AUSIT Code of Ethics and Code of Conduct
The AUSIT Code of Ethics and Code of Conduct is intended to regulate the professional conduct of members of AUSIT, the Australian Institute of Interpreters and Translators.  Although designed for Australia, the information provided in this code of conduct provides some best practices that are useful internationally.

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Resources for Families and Educators

Procedural Safeguards (Available in Spanish/English/Hmong)
This document is required to be given to all parents of students with disabilities at least once a year. 

Introduction to Special Education (English/En Espanol/Hmong)
Video on YouTube in English (with subtitles/captions). This brochure and video were made for families to explain special education and was highlighted in this training.

Communication Options for Families (English/Spanish/Hmong)
This document explains the options families have if they disagree with a decision of a school.

Special Education in Plain Language (English/En Espanol)
This booklet explains the laws and regulations of special education with a focus on what families need to know and what the laws mean.

Opening Doors to Self-Determination Skills (English/En Espanol)                             
Setting and achieving goals helps students grow. Knowing their strengths and addressing their weaknesses is important as students prepare for life after high school. As students move through school and toward adulthood, they go through a process of considering who they are and who they wish to become. Students can work with counselors, parents, and teachers as they work with this resource.

A New Beginning for Ana and Her Family
Families who have a child with a developmental disability begin a journey that is often different and less familiar than raising other children and from that of their extended family and neighbors. It may be more difficult for families to envision their child's future as full and contributing members of their community, and it can also be difficult for community members to understand and value people with disabilities. The story of Ana and her family is designed as a guide for what is possible with the commitment of family, friends and a welcoming community.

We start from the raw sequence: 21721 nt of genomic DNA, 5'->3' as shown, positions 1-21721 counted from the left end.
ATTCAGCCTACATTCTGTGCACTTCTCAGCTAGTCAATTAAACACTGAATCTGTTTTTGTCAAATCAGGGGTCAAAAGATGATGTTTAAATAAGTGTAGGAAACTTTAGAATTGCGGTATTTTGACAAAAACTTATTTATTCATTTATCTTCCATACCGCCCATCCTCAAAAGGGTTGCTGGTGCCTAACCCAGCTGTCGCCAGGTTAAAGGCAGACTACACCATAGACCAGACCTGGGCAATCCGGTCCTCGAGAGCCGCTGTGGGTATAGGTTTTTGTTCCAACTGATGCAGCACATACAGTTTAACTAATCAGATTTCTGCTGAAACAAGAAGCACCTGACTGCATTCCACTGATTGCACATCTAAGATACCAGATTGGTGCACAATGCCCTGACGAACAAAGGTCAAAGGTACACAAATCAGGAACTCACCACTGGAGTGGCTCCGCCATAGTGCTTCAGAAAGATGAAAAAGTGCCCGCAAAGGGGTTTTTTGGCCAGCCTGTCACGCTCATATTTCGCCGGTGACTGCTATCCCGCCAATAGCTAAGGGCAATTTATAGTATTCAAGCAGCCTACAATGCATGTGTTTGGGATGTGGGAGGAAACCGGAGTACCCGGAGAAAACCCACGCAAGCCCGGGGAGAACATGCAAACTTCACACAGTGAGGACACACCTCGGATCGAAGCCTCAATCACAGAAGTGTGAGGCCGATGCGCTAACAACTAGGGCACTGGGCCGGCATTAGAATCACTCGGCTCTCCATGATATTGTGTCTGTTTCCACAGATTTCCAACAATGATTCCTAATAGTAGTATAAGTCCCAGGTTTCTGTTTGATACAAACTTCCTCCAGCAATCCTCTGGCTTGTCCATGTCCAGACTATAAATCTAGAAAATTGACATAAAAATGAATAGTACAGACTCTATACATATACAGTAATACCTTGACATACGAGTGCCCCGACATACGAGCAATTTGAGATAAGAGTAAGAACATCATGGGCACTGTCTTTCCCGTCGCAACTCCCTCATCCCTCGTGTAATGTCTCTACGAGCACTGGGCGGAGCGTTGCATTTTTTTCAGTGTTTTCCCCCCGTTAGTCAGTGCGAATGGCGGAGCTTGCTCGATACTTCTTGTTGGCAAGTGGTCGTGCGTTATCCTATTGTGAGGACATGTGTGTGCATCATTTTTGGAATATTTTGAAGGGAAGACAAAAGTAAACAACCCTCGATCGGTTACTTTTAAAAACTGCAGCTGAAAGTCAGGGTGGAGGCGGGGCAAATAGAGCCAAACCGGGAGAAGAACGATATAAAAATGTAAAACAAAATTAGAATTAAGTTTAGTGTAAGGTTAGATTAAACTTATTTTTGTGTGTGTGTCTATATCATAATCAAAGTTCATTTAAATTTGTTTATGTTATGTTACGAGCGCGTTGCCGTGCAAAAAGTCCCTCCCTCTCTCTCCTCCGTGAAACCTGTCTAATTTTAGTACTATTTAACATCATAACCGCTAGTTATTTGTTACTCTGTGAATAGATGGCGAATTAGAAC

Special Education Acronyms
A list of common special education acronyms and terms.

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ELL (English Language Learner) Resources

Dual Language Learners with Disabilities: Supporting Young Children in the Classroom
In this IRIS STAR Legacy Module, you'll meet Mrs. Raymond, a third-year teacher at Russell Early Childhood Center. Mrs. Raymond has an inclusive classroom-that is, a classroom for young children both with and without disabilities-and one in which her students speak many languages other than English.

Tools and Resources for Ensuring Meaningful Communication with Limited English Parents
This is the tenth chapter of the English Learner Tool Kit, which is intended to help state and local education agencies (SEAs and LEAs) meet their obligations to English Learners (ELs). This tool kit should be read in conjunction with the U.S. Department of Education Office for Civil Rights’ (OCR) and the U.S. Department of Justice’s (DOJ) Dear Colleague Letter on “English Learner Students and Limited English Proficient Parents,” published in January 2015, which outlines SEAs’ and LEAs’ legal obligations to ELs under civil rights laws and other federal requirements. The Dear Colleague Letter can be found here.

Tips for Working with Telephone Interpreters

Culturally Responsiveness for Working in SchoolsAlaska